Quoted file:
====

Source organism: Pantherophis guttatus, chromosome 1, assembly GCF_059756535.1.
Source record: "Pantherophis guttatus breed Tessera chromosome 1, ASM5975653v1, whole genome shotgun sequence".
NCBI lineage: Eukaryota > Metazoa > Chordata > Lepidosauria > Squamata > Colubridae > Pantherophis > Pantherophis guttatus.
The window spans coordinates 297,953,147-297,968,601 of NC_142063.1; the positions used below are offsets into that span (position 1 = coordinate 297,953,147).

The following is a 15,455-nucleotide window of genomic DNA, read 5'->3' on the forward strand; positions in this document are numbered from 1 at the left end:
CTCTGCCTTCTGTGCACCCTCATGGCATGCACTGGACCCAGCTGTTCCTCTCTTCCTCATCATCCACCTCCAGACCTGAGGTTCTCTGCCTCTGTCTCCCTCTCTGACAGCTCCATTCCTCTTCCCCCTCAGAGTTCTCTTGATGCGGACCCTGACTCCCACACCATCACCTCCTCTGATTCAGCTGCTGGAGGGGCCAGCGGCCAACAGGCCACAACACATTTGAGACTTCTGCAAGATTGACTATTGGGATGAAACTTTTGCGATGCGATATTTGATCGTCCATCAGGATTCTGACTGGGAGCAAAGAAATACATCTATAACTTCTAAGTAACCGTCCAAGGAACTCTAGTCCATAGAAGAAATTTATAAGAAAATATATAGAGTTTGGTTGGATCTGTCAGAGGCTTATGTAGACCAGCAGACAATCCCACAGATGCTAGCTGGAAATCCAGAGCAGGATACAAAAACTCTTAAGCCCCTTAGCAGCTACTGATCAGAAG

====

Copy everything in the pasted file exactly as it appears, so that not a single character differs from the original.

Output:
Source organism: Pantherophis guttatus, chromosome 1, assembly GCF_059756535.1.
Source record: "Pantherophis guttatus breed Tessera chromosome 1, ASM5975653v1, whole genome shotgun sequence".
NCBI lineage: Eukaryota > Metazoa > Chordata > Lepidosauria > Squamata > Colubridae > Pantherophis > Pantherophis guttatus.
The window spans coordinates 297,953,147-297,968,601 of NC_142063.1; the positions used below are offsets into that span (position 1 = coordinate 297,953,147).

The following is a 15,455-nucleotide window of genomic DNA, read 5'->3' on the forward strand; positions in this document are numbered from 1 at the left end:
CTCTGCCTTCTGTGCACCCTCATGGCATGCACTGGACCCAGCTGTTCCTCTCTTCCTCATCATCCACCTCCAGACCTGAGGTTCTCTGCCTCTGTCTCCCTCTCTGACAGCTCCATTCCTCTTCCCCCTCAGAGTTCTCTTGATGCGGACCCTGACTCCCACACCATCACCTCCTCTGATTCAGCTGCTGGAGGGGCCAGCGGCCAACAGGCCACAACACATTTGAGACTTCTGCAAGATTGACTATTGGGATGAAACTTTTGCGATGCGATATTTGATCGTCCATCAGGATTCTGACTGGGAGCAAAGAAATACATCTATAACTTCTAAGTAACCGTCCAAGGAACTCTAGTCCATAGAAGAAATTTATAAGAAAATATATAGAGTTTGGTTGGATCTGTCAGAGGCTTATGTAGACCAGCAGACAATCCCACAGATGCTAGCTGGAAATCCAGAGCAGGATACAAAAACTCTTAAGCCCCTTAGCAGCTACTGATCAGAAG